Installation, part 1
To properly function, all Bluesound products require a home network akin to a LAN, preferably a Wi-Fi network. Of course, because Bluesound is selling its wirelessness -- place Pulse and Sub anywhere near an AC wall outlet and you’re in business -- they encourage a Wi-Fi connection to the home network for all of their products (other than the Vault 2 streaming CD ripper and storage device). Without a LAN, they don’t work at all.
The Pulse Soundbar is installed and operated through an application, BluOS, downloadable from Google Play, Apple’s App Store, or Bluesound’s website. BluOS can be used on Android, iOS, and Kindle mobile devices, as well as Windows and OS X desktops. The installation process was simple and straightforward. Since my review of Bluesound’s Node 2 streaming tuner, Pulse Mini streaming loudspeaker, and Vault 2 in June 2016, the company has modified and considerably streamlined BluOS. This time around, I found the installation process ridiculously easy. Once you’ve identified your network to BluOS, the app does the rest.
The Pulse Sub was even easier: Plug it in, set levels, hit Sub Connect on the Pulse Soundbar’s BluOS menu, and press the Sub’s Pairing button. That’s it.
Only that wasn’t all of it.
Installation, part 2
This is where your home Wi-Fi network comes in. At first, the Pulse Soundbar picked up Internet Radio and faithfully picked off whatever music was stored on our network. Then it began to balk. This wasn’t entirely its fault -- it was the network’s. Turns out our new range extender breaks the router’s signal into discrete 2.4GHz and 5.0GHz signals, each with its own network identifier, the 5.0GHz signal being the stronger. For some reason, the Pulse Soundbar could “see” only the 2.4GHz network, and because that was the weaker signal, the music fluttered in and out. Then the 2.4GHz signal failed completely. I had a Wi-Fi component to review, and no effective Wi-Fi connection.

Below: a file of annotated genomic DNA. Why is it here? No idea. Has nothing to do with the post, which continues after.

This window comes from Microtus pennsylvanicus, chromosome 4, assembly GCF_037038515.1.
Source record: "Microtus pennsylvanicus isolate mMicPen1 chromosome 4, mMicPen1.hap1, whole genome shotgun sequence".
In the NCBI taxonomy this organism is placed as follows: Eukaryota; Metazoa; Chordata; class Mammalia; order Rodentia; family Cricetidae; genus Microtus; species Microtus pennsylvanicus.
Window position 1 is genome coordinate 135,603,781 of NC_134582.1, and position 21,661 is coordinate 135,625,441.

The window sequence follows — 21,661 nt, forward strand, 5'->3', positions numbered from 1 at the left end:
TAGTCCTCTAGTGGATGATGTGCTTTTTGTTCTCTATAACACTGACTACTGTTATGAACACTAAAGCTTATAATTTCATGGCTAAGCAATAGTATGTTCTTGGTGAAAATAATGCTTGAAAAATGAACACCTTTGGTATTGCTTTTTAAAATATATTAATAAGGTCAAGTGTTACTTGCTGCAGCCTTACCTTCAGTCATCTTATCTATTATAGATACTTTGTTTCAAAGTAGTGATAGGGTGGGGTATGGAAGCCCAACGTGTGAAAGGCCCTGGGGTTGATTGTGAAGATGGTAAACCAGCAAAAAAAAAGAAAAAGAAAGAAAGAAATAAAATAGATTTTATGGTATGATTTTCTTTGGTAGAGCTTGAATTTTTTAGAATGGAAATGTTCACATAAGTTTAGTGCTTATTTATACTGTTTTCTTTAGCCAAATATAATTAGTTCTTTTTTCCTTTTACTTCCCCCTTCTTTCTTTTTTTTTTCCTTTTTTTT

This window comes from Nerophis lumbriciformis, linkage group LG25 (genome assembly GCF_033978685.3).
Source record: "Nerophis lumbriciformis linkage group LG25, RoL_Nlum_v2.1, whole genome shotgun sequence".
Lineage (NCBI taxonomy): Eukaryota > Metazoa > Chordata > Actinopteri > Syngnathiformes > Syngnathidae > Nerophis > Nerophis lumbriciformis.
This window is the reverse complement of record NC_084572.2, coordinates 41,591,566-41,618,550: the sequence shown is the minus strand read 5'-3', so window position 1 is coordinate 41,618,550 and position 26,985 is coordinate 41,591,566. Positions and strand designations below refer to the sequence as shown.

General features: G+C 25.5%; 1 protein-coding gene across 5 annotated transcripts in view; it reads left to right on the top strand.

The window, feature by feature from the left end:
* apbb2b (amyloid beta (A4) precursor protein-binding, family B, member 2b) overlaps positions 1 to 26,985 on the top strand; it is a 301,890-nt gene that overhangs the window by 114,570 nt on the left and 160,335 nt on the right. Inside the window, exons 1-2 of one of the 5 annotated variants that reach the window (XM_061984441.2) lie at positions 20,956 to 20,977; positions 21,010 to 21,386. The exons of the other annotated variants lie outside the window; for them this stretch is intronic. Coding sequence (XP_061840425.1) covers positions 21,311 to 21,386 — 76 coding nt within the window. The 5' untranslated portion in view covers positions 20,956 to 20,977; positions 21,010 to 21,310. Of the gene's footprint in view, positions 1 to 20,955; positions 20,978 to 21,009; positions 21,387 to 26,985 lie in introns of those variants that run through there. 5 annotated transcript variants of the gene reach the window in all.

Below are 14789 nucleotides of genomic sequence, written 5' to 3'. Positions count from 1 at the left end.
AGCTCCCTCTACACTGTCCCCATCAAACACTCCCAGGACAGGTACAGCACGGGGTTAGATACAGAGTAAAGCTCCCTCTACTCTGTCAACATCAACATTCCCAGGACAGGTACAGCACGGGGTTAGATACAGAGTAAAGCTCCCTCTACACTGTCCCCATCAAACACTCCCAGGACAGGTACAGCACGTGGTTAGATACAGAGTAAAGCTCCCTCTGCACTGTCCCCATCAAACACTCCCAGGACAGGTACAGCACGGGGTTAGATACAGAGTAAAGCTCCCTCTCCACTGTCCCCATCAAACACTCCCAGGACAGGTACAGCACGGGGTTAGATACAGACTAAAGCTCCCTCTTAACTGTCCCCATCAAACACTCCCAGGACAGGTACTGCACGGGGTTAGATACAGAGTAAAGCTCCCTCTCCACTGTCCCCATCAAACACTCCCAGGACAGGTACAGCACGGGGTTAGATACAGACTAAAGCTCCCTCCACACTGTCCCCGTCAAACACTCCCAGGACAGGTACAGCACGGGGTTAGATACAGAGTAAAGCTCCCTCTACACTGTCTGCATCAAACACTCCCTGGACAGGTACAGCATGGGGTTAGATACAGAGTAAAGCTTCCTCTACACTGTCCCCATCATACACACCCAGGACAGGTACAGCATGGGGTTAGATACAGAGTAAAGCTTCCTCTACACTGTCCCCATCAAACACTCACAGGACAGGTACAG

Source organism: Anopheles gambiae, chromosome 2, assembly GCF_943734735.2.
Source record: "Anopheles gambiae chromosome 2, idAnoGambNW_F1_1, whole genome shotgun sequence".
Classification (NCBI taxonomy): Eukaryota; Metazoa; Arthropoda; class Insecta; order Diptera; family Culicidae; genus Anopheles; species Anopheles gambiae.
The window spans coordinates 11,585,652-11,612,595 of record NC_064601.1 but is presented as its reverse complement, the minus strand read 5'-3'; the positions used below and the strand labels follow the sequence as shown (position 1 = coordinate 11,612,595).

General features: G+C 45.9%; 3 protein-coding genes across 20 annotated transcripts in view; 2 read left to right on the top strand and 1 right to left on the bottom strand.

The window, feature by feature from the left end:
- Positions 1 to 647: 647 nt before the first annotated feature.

This is why I installed Ethernet in every room. Thus hardwired, the Pulse Soundbar sang like a lark on amphetamines. And if you connect the Soundbar to your network via Ethernet, there’s no installation procedure: it “sees” the network and sets about its business. The Pulse Sub connected to the Soundbar effortlessly and seamlessly.
Bluesound’s Quick Start guides are just that: things to get you up and running. A user manual is available online, but it mostly describes each component’s switches and settings. The real meat of any Bluesound product is the BluOS controller, which is loaded with features. Some of them are intuitive (finding the list of online radio options), others less so. The Support section of Bluesound’s website offers a user-driven knowledge base, and options for e-mail and phone support.
For example, it took a call to Bluesound’s eagerly cooperative support staff to establish that there are switches in the Soundbar’s main menu for enabling the analog stereo or optical inputs: three horizontal bars at the top of the BluOS screen. I’d been looking for these elsewhere, and there are a lot of elsewheres to look in. I suggest that Bluesound take the time to publish a manual of BluOS’s various menus and submenus. It’s necessary; the average consumer is looking for something that produces sound with little hassle, and doesn’t want to spend forever trying to find simple solutions to basic problems.
Internet Radio came through crystal clear -- in the case of Radio Paradise, Bill Goldsmith’s custom MP3s were especially sharp. Unlike too many of today’s speakers designed with home theater in mind, there was no obvious uptilt in the treble. With the Pulse Soundbar’s specified frequency response of 70Hz-20kHz, +/-1dB (-3dB at 55Hz), I didn’t expect much bass below a solid midbass; however, the Soundbar’s bass was generous even without the Pulse Sub in circuit. With the Sub, the low-end frequency response dropped to 30Hz -- deep bass emerged with a rumbling welcome.
It’s worth mentioning that TuneIn has a local radio option that lists pretty much every AM and FM radio station in the user’s listening area. You can dial in your favorite rock’n’roll station or local NPR outlet without the need for a receiver’s tuner. However, this facility comes at a cost. The location of your portable device (iPhone, iPad, Android, Kindle) is pinpointed using GPS, Cell-ID, or Wi-Fi, and that device, tied to your Wi-Fi network to control the Bluesounds, returns publicly broadcast Wi-Fi access points. Voilà -- local radio. Ingenious. And scary. The Pulse Soundbar also has Bluetooth connectivity, which worked superbly.